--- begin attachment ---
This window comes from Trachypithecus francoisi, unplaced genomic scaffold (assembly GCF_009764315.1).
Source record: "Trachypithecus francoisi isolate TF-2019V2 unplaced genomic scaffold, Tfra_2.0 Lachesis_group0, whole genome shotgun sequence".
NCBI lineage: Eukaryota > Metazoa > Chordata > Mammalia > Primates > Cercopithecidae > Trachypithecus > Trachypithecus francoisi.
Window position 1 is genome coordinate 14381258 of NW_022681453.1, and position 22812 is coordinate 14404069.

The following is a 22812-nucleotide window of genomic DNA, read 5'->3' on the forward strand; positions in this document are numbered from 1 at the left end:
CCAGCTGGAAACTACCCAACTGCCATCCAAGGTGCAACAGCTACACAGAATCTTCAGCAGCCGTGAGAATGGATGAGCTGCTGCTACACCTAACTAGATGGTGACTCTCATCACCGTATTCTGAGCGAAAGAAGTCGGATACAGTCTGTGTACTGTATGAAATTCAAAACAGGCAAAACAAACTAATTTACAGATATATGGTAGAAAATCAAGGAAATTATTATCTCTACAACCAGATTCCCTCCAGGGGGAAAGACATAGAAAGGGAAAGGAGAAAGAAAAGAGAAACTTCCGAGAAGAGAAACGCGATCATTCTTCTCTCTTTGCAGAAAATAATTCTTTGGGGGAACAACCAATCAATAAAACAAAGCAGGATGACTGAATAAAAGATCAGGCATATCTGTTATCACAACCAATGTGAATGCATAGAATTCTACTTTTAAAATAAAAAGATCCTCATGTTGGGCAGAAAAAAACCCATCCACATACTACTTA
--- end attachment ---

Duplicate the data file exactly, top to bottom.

This window comes from Trachypithecus francoisi, unplaced genomic scaffold (assembly GCF_009764315.1).
Source record: "Trachypithecus francoisi isolate TF-2019V2 unplaced genomic scaffold, Tfra_2.0 Lachesis_group0, whole genome shotgun sequence".
NCBI lineage: Eukaryota > Metazoa > Chordata > Mammalia > Primates > Cercopithecidae > Trachypithecus > Trachypithecus francoisi.
Window position 1 is genome coordinate 14381258 of NW_022681453.1, and position 22812 is coordinate 14404069.

The following is a 22812-nucleotide window of genomic DNA, read 5'->3' on the forward strand; positions in this document are numbered from 1 at the left end:
CCAGCTGGAAACTACCCAACTGCCATCCAAGGTGCAACAGCTACACAGAATCTTCAGCAGCCGTGAGAATGGATGAGCTGCTGCTACACCTAACTAGATGGTGACTCTCATCACCGTATTCTGAGCGAAAGAAGTCGGATACAGTCTGTGTACTGTATGAAATTCAAAACAGGCAAAACAAACTAATTTACAGATATATGGTAGAAAATCAAGGAAATTATTATCTCTACAACCAGATTCCCTCCAGGGGGAAAGACATAGAAAGGGAAAGGAGAAAGAAAAGAGAAACTTCCGAGAAGAGAAACGCGATCATTCTTCTCTCTTTGCAGAAAATAATTCTTTGGGGGAACAACCAATCAATAAAACAAAGCAGGATGACTGAATAAAAGATCAGGCATATCTGTTATCACAACCAATGTGAATGCATAGAATTCTACTTTTAAAATAAAAAGATCCTCATGTTGGGCAGAAAAAAACCCATCCACATACTACTTA